By: 3-Deep (Two Beers) –
Fede Alvarez is a hell of a rising talent. The promising filmmaker already established himself with his accomplished directorial debut, 2013’s highly respectful (and highly gory) Evil Dead remake, and he truly proves himself with Don’t Breathe, his immersive, thrilling and tense-as-all-hell sophomore film. Poised, self-attuned, and confident in ways most studio horror films are simply not, it’s a gnarly and often gripping little genre flick, with enough tension and cleverness to excuse its occasional narrative hurtles and logic leaps, particularly around the third act. Suspense-driven and prone to outlandish tendencies, Alvarez’s latest is a satisfying, skillfully well-crafted home invasion thriller that, yes, takes your breath away.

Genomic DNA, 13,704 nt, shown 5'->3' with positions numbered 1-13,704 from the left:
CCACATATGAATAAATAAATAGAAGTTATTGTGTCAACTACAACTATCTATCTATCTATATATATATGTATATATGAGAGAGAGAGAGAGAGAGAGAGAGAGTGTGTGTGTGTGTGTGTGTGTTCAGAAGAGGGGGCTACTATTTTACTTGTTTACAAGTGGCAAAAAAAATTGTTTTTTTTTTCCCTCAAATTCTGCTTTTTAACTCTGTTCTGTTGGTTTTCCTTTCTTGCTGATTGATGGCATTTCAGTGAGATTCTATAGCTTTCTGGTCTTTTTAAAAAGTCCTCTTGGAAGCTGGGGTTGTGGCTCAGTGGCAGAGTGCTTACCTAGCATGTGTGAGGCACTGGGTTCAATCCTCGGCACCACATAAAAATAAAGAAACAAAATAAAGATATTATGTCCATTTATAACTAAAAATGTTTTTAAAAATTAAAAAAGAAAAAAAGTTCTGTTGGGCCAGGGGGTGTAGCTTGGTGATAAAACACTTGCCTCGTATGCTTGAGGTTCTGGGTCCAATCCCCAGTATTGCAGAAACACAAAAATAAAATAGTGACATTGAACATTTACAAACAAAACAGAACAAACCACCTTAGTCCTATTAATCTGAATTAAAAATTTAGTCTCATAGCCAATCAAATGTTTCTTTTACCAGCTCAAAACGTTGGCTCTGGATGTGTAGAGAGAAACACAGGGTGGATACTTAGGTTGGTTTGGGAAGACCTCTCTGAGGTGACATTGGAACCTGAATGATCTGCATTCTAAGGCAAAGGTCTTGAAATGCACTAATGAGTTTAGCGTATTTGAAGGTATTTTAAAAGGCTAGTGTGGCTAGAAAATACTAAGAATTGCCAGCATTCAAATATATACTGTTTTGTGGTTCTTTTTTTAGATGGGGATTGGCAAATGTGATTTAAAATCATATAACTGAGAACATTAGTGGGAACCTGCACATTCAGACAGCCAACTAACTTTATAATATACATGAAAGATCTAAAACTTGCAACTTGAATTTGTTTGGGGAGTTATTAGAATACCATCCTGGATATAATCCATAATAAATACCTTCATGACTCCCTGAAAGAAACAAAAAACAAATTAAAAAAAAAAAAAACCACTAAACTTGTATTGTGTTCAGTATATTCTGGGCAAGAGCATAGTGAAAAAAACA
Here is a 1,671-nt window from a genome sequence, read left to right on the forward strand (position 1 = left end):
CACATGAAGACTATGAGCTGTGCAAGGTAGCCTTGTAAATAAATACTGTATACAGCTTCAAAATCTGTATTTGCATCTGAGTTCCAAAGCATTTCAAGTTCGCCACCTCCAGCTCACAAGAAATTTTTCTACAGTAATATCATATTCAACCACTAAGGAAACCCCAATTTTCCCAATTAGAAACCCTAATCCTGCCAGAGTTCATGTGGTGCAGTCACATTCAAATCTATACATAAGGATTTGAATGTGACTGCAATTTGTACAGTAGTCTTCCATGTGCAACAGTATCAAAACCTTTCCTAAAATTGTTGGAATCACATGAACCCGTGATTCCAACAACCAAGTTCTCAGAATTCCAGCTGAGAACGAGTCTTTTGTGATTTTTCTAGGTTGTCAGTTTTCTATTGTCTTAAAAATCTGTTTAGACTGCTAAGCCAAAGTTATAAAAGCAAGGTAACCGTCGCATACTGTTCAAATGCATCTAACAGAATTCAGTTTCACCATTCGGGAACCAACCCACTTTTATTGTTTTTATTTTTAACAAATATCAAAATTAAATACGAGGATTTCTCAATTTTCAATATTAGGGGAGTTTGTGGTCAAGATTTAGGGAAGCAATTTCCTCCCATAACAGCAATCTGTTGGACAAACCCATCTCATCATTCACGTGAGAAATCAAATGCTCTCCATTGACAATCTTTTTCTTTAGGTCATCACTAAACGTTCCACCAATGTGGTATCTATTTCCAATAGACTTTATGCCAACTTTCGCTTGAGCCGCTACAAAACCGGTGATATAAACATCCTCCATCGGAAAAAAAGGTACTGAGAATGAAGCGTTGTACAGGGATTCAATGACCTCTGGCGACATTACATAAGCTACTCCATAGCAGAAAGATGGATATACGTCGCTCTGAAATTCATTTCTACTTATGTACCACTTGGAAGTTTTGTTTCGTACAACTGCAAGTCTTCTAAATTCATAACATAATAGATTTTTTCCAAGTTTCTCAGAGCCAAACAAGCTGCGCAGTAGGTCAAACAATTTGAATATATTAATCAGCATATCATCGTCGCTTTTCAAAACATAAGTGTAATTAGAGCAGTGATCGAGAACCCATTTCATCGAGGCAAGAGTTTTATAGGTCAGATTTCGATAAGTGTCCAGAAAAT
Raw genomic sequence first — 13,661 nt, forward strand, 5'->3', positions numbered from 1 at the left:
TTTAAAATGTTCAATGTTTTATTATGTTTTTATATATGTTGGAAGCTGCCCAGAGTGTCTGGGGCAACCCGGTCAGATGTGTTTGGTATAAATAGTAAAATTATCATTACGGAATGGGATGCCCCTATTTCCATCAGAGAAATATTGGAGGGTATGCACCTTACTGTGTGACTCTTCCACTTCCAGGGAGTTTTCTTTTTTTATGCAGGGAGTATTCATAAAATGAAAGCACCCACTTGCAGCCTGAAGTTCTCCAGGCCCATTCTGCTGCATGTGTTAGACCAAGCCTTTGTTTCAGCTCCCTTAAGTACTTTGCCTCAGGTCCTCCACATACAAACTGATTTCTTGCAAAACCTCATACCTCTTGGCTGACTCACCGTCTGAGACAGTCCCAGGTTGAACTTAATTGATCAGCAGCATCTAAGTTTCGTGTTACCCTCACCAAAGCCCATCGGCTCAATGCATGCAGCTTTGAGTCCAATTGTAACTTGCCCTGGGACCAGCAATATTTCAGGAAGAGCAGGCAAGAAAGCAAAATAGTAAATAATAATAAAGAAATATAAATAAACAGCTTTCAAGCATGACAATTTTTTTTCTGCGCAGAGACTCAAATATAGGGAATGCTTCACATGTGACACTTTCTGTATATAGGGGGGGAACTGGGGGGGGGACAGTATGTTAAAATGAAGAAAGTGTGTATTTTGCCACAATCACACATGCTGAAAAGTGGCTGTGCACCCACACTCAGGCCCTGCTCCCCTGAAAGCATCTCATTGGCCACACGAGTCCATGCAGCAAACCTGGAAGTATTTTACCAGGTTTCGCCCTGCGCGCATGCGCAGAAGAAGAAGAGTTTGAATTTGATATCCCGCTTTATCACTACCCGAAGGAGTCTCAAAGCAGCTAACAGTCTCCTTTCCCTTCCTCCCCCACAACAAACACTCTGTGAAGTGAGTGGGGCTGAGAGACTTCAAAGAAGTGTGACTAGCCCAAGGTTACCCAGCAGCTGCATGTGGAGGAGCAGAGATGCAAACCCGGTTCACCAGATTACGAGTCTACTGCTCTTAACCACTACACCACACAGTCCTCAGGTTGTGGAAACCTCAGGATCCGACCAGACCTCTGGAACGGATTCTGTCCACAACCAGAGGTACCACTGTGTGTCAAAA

Taking a page from last year’s equally-impressive It Follows, Don’t Breathe takes us to the dingy heart of Detroit, where young criminals Rocky (Jane Levy), Alex (Dylan Minnette), and Money (Daniel Zovatto) loot their way around town hoping to steal a better future for themselves. Money and Rocky, an item-of-sorts, have their sights set on the sunny beaches of LA. Alex, meanwhile, wants to stay home to help his father, but he also wants to follow Rocky, whom he’s rather smitten by. And they might’ve found their out when they discovere a blinded Vietnam veteran (Avatar‘s Stephen Lang) has thousands of dollars locked inside his well-secured house, which will set them all on their way straight to seclusion. Rocky, in particular, is in dire need to get out of their Michigan household, as she and her younger sister Diddy (Emma Bercovici) are trapped in the unsafe care of their drunken, neglectful, and sometimes abusive mother (Katia Bokor).